So you see, it is much more than a few techniques, no matter how good they are, needed to fix this mess, this monster, we have all created. We are all to blame for letting violence in medicine grow to this epidemic level.


All is not lost.

Here is how training, particularly cross-training, will help:

First, medical staff must be educated as to what is and what is not a patient, when they can and can’t use force, the “reasonable” use of force, and how to document the violent encounter with the medical solution in mind. Police officers who have attended our EVE courses are quick to help correct misconceptions medical staff have regarding the use of force.

Our research has shown since there is a fundamental lack of patient vs attacker recognition, this has led to staff failing to report criminal assaults and believing violence is “just part of the job”. With the belief it is part of the job, staff are reluctant to pursue criminal charges. For those who do wish to pursue criminal charges, fellow or senior staff ridicule them for wishing to do so.

If staff reported more of the criminal assaults to the police, the media would hear about it and so would the public. The police would possibly take a more pro-active role in assisting staff with  “custody” of people who are drunk or drugged (who don’t really require medical attention) and reduce EMS transport and ED visits. Penalty is not protection but it proves there is a problem. Many states have enacted laws that penalize specifically those who assault medical staff. Through education we may be able to modify existing laws to keep healthcare providers away from those who should actually be in police custody.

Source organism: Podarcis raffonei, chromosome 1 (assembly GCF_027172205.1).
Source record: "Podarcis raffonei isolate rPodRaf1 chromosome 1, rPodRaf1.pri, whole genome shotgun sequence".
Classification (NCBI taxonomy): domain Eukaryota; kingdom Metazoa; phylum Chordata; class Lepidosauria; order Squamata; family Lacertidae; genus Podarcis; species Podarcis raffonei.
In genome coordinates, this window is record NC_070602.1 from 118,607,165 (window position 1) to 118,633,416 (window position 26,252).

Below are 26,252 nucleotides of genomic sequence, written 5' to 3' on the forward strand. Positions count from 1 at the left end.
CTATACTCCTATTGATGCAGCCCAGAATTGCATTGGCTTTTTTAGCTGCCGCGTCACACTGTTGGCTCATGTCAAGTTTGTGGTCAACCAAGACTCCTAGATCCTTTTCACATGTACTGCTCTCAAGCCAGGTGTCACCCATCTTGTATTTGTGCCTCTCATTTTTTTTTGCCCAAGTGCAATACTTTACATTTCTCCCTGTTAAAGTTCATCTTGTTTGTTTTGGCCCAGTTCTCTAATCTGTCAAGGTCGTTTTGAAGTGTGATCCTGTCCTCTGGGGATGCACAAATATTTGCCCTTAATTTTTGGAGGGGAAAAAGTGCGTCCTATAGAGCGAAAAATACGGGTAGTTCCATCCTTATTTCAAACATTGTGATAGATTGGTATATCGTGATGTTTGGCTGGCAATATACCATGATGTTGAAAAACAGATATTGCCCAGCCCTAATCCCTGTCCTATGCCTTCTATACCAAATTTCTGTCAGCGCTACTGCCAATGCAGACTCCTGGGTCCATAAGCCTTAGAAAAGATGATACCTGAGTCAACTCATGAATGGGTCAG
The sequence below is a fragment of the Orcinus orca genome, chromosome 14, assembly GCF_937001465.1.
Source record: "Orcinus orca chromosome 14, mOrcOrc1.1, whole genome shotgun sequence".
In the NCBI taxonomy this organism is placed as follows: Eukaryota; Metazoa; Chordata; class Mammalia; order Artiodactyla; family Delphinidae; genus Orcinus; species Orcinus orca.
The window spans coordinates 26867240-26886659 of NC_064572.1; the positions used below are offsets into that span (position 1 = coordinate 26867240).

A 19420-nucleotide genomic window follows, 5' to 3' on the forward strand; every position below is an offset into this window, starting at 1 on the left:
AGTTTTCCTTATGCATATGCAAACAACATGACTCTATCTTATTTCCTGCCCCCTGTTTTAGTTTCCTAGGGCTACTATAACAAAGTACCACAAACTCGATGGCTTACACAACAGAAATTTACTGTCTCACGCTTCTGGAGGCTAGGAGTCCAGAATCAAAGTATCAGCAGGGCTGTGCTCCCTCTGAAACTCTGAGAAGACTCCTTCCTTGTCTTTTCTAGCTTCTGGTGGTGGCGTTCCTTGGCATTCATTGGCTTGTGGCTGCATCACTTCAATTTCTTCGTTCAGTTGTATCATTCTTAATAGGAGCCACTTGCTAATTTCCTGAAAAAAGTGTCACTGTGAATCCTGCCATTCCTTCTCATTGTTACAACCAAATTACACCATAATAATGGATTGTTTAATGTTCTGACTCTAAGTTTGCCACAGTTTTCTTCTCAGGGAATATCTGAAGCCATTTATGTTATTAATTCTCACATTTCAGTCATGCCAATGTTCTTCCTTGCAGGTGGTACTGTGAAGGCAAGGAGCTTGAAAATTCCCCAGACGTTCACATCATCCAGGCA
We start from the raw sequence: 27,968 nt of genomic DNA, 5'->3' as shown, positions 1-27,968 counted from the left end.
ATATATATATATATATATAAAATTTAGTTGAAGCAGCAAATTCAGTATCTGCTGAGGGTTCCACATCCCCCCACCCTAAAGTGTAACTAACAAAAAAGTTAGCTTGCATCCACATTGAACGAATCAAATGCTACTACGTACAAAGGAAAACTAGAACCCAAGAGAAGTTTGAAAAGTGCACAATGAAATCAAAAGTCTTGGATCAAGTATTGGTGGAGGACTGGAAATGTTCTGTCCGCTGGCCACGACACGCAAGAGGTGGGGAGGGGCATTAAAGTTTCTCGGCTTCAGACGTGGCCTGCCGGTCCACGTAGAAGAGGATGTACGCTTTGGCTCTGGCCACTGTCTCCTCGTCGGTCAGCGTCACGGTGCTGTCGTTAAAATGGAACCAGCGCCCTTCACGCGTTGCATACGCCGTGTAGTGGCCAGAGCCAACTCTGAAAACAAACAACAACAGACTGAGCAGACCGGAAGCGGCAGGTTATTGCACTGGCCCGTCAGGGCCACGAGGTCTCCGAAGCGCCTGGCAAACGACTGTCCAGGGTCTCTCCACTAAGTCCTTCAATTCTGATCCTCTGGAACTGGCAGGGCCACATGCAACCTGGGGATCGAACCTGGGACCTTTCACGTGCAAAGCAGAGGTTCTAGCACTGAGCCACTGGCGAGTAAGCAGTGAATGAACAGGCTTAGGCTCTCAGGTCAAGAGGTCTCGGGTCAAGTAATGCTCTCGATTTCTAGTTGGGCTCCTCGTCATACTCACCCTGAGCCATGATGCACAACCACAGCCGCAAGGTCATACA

When officers attend EVE, they get a better idea of what medical staff face regarding violence and the lack of training on the subject. This has officers becoming champions for change not only within the medical community but within their department as well.

It is a cyclic process…one builds on the other, yet requires the other for true change to be obtained. We can fix this mess…with your help.

A little motivation to train:

More to life



RELATED: Violence in medicine is real. Watch these!





(1) OSHA Guidelines for Preventing Workplace Violence for
Health Care & Social Service Workers

(2) CDC Violence Occupational Hazards in Hospitals

(3) Study: Change of Culture, Increased Training Needed to Reduce Violence Against Emergency Nurses

(4) NAEMT: Four in five medics injured on the job